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Welcome to the Blue Wall Weekly, your source for what's going on outside along the Southern Blue Ridge Escarpment. Feel free to share your own photos, videos, and adventures along the Blue Wall, and we'll do our best to make you (locally) famous!
Subtle scent hangs in summer air, carried over and down a ridge on a refreshingly cool June breeze. Sourwoods are blooming. Their tiny, cream-colored flower bells fill the air with a smell sweet as honey, and if you’re lucky enough to find sourwood honey, you’ll know just how sweet that is. Sourwood honey is golden, and precious as gold, and bees have freely shared this bounty for thousands of years. If you find someone who works with bees and collects this precious nectar, and if said person is willing to part with this gift for mere money, buy. Heck, you should probably even pay them double.~K
Originally a military compound and later a trading post, Oconee Station State Historic Site offers both recreational opportunities and a unique look at 18th and 19th century South Carolina. Oconee Station, a stone blockhouse used as an outpost by the S.C. State Militia from about 1792 to 1799, and the William Richards House, are the only two structures that remain today.
Join us on a guided hike to one of the most popular waterfalls in the state, Rainbow Falls. Learn about the area’s history, its trees and plants, and waterfall safety all while enjoying the Horsepasture River, a nationally designated wild and scenic river.
A Clemson Extension water resource agent will conduct water quality experiments with children. Get your hands wet and test different parameters to learn what’s in our water with this fun, interactive activity! Please register for this event.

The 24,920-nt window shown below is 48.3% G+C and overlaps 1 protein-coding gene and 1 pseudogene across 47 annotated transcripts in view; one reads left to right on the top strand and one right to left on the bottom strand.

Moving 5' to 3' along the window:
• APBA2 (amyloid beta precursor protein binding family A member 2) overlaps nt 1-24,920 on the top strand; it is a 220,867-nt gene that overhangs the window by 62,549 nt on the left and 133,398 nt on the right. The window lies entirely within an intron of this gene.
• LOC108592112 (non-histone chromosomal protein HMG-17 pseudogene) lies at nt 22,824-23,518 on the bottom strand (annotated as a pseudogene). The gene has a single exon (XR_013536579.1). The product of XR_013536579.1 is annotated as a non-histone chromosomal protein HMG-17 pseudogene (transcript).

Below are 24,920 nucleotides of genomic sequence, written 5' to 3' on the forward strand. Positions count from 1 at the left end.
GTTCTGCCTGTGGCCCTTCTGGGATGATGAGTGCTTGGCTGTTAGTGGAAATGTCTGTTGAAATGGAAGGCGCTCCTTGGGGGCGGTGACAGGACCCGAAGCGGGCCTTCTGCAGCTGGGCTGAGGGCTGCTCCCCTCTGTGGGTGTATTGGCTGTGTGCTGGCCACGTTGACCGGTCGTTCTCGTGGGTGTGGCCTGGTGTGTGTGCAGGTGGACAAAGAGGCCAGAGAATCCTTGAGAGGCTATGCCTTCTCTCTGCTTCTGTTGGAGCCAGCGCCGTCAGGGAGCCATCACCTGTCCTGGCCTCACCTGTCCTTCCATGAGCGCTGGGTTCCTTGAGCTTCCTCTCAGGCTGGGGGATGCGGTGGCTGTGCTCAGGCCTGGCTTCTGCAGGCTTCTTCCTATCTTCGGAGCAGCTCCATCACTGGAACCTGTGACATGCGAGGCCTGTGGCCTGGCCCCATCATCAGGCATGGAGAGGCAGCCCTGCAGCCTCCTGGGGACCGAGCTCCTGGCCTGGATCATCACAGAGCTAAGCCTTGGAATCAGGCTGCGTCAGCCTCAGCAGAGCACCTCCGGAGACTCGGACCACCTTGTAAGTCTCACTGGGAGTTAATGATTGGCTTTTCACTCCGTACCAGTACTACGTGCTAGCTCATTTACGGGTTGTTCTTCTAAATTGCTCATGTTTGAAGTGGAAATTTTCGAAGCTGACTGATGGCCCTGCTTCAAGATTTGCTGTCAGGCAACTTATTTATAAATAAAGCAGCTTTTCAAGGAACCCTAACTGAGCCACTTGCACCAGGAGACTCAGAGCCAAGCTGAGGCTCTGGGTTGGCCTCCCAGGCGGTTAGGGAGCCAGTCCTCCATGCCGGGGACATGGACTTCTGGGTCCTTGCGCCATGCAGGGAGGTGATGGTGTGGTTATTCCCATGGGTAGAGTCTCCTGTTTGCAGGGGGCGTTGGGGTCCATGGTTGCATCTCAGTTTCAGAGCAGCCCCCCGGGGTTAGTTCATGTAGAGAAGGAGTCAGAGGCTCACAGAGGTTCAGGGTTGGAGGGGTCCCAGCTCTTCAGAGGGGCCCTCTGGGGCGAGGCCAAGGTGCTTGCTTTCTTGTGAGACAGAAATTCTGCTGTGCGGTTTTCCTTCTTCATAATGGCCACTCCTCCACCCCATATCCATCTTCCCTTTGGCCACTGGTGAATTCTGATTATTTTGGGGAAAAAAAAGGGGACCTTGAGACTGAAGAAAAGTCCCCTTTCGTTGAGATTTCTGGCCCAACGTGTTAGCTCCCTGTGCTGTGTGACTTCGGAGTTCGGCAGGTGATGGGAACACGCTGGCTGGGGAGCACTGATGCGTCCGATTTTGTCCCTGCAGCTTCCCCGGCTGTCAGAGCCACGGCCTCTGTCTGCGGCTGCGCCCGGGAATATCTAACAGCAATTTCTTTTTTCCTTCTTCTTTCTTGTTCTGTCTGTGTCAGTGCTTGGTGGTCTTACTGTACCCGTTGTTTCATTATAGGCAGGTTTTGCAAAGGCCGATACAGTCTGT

In this camp creativity reigns! The garden is our palette and provides our media - we will craft, paint and explore many dimensions of our creative spirit through garden-based activities. Learn about famous artists who were inspired by the natural world. Create unique art works and enjoy the Garden too!
THIS WEEK ON LAKE JOCASSEE
June 25, 2018
SNORKEL SEASON! First of all, welcome to summer everyone. The summer solstice has passed and summer is surely here, in all its hot and stormy glory. Actually, we’ve been relatively storm free the last few evenings, which is a nice repose, but such calmness comes at a cost - no rainbows! Oh well, can’t have it all, now can we. What we do have now is crystal clear waters again, after the late May deluge filled the mountain rivers and watershed to overflowing. After nearly three weeks of an unusually opaque lake, Lake Jo has returned to its famous, near-Bahamian clarity. So bring your snorkels, for pete’s sake! Sure the lake is nearly 400 feet deep, but the edges are riddled with rock outcroppings that small fish seem to love. It’s an unexpected wonder down there. And remember - no sharks!
LOON FIX. I know, I know, I promised I wouldn’t write about loons until next fall, but I just can’t help myself. I’ve been watching a loon cam on a small lake in New Hampshire, and have watched loons hatching, taking their first rides on dad’s back, and witnessed the temporary but lengthy disappearance of mom. It’s pretty compelling stuff. Here’s the link, in case you need your loon fix too before next fall.~B
The largest known sourwood in North America is in Robbinsville, N.C. It is 118 feet tall with a 2-foot trunk.
ABOUT THE BLUE WALL
Spanning three states (North Carolina, South Carolina and Georgia) and encompassing 859,000 acres, the Southern Blue Ridge Escarpment, known as the 'Blue Wall' by Native Americans, contains some of the highest natural diversity of rare plants and animals found anywhere in the world.